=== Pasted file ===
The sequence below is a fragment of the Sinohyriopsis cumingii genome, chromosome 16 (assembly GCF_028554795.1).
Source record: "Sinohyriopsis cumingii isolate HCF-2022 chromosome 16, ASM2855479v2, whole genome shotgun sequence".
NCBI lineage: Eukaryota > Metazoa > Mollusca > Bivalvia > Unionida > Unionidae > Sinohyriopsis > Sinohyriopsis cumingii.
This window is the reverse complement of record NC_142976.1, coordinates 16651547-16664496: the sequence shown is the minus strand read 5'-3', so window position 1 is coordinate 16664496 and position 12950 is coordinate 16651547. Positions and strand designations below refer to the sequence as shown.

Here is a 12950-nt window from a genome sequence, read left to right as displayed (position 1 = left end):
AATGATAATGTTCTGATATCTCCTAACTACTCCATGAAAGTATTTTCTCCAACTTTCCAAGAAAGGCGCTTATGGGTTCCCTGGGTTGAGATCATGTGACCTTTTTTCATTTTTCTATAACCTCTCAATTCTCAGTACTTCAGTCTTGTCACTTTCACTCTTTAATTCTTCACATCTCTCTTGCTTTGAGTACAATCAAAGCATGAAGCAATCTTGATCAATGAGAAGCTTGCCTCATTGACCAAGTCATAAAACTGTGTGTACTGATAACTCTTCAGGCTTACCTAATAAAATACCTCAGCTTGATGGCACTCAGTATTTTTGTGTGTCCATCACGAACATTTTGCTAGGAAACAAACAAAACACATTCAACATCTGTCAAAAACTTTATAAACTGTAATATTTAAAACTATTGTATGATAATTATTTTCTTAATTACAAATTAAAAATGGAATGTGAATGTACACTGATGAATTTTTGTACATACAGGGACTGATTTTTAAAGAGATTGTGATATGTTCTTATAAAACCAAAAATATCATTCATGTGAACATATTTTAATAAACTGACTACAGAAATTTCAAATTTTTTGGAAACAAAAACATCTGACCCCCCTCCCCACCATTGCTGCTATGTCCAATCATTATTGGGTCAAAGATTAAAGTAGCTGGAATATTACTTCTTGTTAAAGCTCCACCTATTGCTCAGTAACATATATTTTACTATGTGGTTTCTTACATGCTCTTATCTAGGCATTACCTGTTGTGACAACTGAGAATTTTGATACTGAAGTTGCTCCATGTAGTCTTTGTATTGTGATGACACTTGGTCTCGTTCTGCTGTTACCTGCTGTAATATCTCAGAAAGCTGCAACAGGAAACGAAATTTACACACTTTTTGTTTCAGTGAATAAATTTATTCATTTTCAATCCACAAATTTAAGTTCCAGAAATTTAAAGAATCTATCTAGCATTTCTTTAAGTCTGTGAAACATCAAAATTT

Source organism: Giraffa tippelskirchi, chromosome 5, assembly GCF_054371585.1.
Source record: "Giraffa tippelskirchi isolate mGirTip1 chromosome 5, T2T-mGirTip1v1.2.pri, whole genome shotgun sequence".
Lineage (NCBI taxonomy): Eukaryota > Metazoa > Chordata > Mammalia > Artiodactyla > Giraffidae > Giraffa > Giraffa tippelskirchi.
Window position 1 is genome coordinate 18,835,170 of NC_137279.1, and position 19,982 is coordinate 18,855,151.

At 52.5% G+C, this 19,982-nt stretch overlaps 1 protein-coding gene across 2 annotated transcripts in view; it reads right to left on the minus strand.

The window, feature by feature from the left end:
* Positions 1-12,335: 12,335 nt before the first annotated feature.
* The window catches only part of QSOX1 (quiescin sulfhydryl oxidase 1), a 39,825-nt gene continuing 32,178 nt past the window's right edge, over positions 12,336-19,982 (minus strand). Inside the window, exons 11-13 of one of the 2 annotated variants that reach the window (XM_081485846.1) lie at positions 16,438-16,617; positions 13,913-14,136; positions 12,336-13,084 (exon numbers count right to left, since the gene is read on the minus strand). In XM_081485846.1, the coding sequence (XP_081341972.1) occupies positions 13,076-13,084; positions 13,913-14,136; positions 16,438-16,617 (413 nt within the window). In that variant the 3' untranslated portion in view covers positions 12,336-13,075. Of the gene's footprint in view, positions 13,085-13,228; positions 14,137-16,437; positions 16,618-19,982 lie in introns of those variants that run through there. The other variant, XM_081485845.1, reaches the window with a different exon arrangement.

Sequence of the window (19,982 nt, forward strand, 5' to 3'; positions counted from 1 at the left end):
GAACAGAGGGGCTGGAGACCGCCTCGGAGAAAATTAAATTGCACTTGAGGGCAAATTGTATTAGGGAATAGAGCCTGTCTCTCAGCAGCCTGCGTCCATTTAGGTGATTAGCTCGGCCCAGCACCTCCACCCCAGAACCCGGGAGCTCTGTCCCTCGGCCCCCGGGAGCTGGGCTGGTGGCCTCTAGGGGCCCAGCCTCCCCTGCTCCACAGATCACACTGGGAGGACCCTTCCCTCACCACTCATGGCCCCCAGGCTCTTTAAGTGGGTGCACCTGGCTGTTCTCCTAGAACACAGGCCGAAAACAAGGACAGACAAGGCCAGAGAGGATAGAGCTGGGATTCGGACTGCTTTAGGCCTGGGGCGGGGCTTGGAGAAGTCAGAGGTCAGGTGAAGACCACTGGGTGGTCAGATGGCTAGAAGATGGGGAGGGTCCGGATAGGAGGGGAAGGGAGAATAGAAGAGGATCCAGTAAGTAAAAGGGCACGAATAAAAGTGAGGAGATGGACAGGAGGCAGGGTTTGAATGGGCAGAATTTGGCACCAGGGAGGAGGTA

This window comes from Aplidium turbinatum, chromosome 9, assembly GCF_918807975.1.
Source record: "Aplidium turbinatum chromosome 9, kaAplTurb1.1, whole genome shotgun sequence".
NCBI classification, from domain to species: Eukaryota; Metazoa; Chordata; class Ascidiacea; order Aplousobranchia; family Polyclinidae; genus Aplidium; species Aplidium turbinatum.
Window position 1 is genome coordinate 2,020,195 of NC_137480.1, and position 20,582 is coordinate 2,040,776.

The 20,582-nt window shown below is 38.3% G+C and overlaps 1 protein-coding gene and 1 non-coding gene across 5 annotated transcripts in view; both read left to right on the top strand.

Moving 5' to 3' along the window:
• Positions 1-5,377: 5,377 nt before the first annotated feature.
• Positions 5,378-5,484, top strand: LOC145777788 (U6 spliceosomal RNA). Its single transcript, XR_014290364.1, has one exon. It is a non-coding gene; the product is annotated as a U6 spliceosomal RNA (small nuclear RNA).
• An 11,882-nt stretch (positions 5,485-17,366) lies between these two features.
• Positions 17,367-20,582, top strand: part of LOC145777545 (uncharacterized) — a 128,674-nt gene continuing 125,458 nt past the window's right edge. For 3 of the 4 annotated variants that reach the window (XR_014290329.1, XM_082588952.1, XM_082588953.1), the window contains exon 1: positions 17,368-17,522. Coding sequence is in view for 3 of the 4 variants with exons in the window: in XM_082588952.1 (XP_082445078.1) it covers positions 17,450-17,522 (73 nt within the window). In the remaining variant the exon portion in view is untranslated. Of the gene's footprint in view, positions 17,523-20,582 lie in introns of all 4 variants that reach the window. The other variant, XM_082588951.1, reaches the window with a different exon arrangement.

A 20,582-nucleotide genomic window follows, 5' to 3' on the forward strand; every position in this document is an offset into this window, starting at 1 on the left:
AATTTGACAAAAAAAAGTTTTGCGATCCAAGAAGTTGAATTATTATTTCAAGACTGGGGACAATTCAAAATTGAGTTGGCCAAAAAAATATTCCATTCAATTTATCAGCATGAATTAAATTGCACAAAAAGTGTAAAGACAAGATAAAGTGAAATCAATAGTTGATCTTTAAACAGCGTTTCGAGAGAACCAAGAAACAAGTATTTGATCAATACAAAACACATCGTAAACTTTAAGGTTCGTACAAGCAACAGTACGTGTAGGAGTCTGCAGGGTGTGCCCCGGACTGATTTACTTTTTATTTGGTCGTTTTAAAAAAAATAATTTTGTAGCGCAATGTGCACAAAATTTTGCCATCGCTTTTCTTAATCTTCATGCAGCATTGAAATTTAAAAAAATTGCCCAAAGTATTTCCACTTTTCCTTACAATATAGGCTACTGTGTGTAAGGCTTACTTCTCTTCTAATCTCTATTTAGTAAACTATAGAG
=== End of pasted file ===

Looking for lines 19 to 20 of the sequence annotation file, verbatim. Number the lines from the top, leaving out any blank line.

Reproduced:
NCBI classification, from domain to species: Eukaryota; Metazoa; Chordata; class Ascidiacea; order Aplousobranchia; family Polyclinidae; genus Aplidium; species Aplidium turbinatum.
Window position 1 is genome coordinate 2,020,195 of NC_137480.1, and position 20,582 is coordinate 2,040,776.